Legal Info: Sidewalk Chalk and Los Angeles


Legal Info: Sidewalk Chalk and Los Angeles
by Sue Basko

Writing with chalk on the public sidewalk is illegal in Los Angeles under California law as well as under the Los Angeles Municipal Code.  

CALIFORNIA LAW: 
Writing with chalk on a public sidewalk is a crime in the State of California under California Penal Code Section 594.  Some people have been citing an old court case from 1995 – but the California law was rewritten after that court ruling.   That is why it is so incredibly important to always read the law you are interpreting.  At the time of that old court case, Mackinney V. Nielsen, the law spoke of “graffiti” as “paint or any other liquid.”  Today, California Penal Code Section 594 is all-inclusive, to include any unauthorized mark on a surface you don’t own.  Read the full law here: California Penal Code Section 594 (Vandalism/ Graffiti).

MALICIOUSLY: 
Please note the word "maliciously" in this main section of 594:

594.  (a) Every person who maliciously commits any of the following
acts with respect to any real or personal property not his or her
own, in cases other than those specified by state law, is guilty of
vandalism:
   (1) Defaces with graffiti or other inscribed material.
   (2) Damages.
   (3) Destroys.

This may be why children playing hopscotch are not subject to arrest, because they are not acting maliciously, but rather to have a fun game and good exercise.  Is artistic chalking done "maliciously"?  Is political chalking done "maliciously"?

A criminal statute may list a state of mind that must be present for the act to be a crime.  This is called "mens rea." In California Penal Code Section 594, the mens rea required is that of maliciousness.   California Penal Code Section 7.4 defines "maliciously" as:
  4. The words
"malice" and "maliciously" import a wish to vex, annoy, or injure another person, or an intent to do a wrongful act, established either by proof or presumption of law. 

 Do political chalkers wish to "vex, annoy, or injure another person"?  Usually their goal is a redress of grievances, and our laws generally give the right to do that, even if it does annoy someone.  If the chalk message is general and political and not defamation of a private person, it seems unlikely the intent would be to "injure another person."  And do political chalkers intend "to do a wrongful act," or do they intend to make a political statement, which is  our right?

Therefore, it may be that chalkers writing political messages on sidewalks in California are not in violation of this law, and though many have been arrested, they have solid arguments to make that they have been wrongfully arrested.  This  also makes it VERY important not to answer questioning about why you were chalking. 

DEFACEMENT:   
If someone were to argue the Constitutionality of California Penal Code Section 594 (and it looks as if several arrestees will soon have that opportunity), it may be that picking apart the types of surfaces and materials would make sense -- that chalking on a public sidewalk is very different from spray painting on someone's garage. The key in the law now is whether such a mark can be considered "defacement."  If a person "maliciously""defaces" with "graffiti," it is a crime.  Marking with chalk is "graffiti" under the current law, but the law does not define "defacement."  The dictionary defines "defacement" as to damage the surface or appearance of.  A real argument can be made that chalk does not do so, especially to a sidewalk made of standard materials.  Section 594 does not distinguish between public and private property, and lists only property that one does not own.  In Section 594, public sidewalk is lumped in with private sidewalk and private walls,  private buildings, and vehicles, etc.  There are good arguments to be made, but making them will require good legal help, money, and a long time spent in a court case.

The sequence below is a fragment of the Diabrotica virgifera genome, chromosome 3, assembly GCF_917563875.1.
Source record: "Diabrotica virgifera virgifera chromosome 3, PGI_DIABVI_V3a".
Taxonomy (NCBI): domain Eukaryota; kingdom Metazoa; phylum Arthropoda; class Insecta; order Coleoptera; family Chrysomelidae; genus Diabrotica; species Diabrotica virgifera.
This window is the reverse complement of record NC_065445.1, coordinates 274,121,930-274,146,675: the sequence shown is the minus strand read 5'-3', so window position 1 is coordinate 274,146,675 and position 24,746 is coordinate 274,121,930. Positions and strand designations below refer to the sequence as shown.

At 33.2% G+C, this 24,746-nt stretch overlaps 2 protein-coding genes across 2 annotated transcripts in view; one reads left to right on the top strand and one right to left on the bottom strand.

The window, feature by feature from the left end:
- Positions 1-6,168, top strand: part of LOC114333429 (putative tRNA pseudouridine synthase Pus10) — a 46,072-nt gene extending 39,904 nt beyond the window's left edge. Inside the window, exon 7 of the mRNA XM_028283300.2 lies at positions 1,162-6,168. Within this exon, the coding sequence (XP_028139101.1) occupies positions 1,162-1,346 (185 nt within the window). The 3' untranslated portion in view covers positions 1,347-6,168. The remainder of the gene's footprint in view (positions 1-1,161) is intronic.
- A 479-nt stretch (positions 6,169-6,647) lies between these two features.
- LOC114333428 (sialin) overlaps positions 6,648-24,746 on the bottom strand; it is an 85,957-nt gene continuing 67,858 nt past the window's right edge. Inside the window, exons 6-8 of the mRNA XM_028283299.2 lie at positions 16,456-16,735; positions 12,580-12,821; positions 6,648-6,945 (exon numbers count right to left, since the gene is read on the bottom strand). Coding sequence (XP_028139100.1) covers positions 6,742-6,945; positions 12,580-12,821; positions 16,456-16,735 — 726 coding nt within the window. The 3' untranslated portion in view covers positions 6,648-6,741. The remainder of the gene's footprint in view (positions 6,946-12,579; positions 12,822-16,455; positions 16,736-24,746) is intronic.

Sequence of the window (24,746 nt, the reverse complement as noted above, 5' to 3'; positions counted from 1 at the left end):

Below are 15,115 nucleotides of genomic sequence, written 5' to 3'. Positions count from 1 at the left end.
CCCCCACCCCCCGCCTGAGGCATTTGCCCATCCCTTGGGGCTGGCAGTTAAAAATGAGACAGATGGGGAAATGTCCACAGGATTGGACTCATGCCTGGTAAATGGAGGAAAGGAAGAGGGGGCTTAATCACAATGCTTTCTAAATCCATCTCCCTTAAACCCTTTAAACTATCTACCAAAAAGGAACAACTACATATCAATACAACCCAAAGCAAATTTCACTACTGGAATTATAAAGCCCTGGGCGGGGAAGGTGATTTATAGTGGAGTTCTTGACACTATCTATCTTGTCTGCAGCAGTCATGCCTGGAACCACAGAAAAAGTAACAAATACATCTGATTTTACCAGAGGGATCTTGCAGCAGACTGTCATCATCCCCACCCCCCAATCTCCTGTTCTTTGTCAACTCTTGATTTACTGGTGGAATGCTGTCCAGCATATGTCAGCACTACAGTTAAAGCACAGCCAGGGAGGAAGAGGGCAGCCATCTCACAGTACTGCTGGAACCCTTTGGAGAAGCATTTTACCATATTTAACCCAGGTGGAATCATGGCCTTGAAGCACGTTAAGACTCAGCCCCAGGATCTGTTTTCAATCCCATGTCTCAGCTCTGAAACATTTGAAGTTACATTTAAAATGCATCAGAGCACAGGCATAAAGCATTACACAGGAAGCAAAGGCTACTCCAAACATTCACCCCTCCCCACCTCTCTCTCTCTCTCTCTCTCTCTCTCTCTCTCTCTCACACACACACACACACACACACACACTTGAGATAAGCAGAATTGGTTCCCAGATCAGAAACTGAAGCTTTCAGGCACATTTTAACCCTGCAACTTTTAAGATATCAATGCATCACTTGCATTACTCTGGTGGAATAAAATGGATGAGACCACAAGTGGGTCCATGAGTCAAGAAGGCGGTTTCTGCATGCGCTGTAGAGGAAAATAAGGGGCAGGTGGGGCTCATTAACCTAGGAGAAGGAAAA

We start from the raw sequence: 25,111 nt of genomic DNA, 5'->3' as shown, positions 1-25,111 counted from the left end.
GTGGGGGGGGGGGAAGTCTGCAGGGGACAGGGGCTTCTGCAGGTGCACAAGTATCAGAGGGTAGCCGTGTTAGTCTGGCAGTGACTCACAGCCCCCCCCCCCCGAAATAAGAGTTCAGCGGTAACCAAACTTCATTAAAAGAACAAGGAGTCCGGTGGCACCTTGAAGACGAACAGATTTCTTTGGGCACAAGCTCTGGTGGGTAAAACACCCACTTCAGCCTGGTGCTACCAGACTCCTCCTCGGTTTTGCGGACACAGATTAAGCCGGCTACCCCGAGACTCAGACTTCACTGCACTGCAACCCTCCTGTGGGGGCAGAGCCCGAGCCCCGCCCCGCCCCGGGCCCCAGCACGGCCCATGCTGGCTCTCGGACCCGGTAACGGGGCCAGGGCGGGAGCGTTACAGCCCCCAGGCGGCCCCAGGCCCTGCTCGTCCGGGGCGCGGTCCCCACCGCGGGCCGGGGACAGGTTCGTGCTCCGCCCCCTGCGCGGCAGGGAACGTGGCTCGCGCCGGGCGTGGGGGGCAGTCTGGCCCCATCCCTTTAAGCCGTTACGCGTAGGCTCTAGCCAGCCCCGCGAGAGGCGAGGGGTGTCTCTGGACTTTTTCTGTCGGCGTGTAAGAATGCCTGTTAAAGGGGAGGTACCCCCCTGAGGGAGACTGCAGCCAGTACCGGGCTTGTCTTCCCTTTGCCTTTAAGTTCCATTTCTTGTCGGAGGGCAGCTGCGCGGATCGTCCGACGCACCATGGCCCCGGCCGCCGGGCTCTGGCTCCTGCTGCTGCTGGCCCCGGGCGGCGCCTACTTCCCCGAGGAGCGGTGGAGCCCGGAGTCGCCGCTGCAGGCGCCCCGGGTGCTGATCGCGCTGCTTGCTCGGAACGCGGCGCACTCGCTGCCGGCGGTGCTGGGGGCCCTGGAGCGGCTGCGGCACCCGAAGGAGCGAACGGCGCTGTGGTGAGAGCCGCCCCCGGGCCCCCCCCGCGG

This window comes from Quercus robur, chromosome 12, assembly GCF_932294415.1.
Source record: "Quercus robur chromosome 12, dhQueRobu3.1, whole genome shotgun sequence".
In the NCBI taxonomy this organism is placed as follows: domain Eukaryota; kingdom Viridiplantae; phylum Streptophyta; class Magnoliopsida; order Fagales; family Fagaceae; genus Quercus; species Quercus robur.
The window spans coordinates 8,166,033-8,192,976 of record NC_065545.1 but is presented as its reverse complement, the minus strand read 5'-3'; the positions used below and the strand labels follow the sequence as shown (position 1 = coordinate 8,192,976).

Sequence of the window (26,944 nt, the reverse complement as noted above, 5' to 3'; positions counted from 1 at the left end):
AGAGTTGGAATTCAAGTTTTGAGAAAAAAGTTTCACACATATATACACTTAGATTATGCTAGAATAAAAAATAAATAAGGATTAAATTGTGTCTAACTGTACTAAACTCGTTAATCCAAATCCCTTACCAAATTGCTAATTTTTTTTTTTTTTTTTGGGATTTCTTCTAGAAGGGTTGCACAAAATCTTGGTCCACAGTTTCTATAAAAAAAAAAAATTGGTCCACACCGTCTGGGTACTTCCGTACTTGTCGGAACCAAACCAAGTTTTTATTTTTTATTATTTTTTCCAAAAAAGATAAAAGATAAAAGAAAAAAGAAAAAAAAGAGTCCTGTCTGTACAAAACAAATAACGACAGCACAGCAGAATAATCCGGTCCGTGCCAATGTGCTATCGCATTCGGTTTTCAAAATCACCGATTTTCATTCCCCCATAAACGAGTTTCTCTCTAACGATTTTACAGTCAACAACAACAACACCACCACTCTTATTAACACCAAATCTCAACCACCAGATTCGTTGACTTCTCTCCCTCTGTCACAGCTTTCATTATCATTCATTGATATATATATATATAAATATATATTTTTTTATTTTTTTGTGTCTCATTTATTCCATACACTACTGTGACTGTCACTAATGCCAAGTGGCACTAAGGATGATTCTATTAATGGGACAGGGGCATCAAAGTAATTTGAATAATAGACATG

As for right now, the law in California is that unauthorized malicious marking on surfaces you do not own, even writing with chalk on a sidewalk, is a crime.

LOS ANGELES LAW: 
The Los Angeles Municipal Code Article 14 specifically addresses chalking, but makes it a civil or administrative matter, not a crime.  Read the full law here: Los Angeles Municipal Code Article 14  on Chalking.


     (A)     It is unlawful for any person to write, paint, spray, chalk, etch, or otherwise apply graffiti on public or privately owned buildings, signs, walls, permanent or temporary structures, places, or other surfaces located on public or privately owned property within the City.

     (1)     A violation of this subsection shall be subject to enforcement only through civil action, administrative fine, or nuisance abatement lien.  

When you are in the City of Los Angeles, both laws apply -- the California Penal Code and the Los Angeles Municipal Code.  If a person has been arrested for chalking a public sidewalk in Los Angeles, a solid argument may be made that the Los Angeles Municipal Code should be applied and that it says a violation is “subject to enforcement ONLY through civil action, administrative fine, or nuisance abatement lien," not as a criminal matter.

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Please don't shoot the messenger! I am trying to explain the law accurately to you.  This does not mean I am anti-chalk. In fact, I am a big fan of political and artistic chalking and graffiti,  which is why I used a graffiti mural as the top photo for this blog entry, and for many other entries.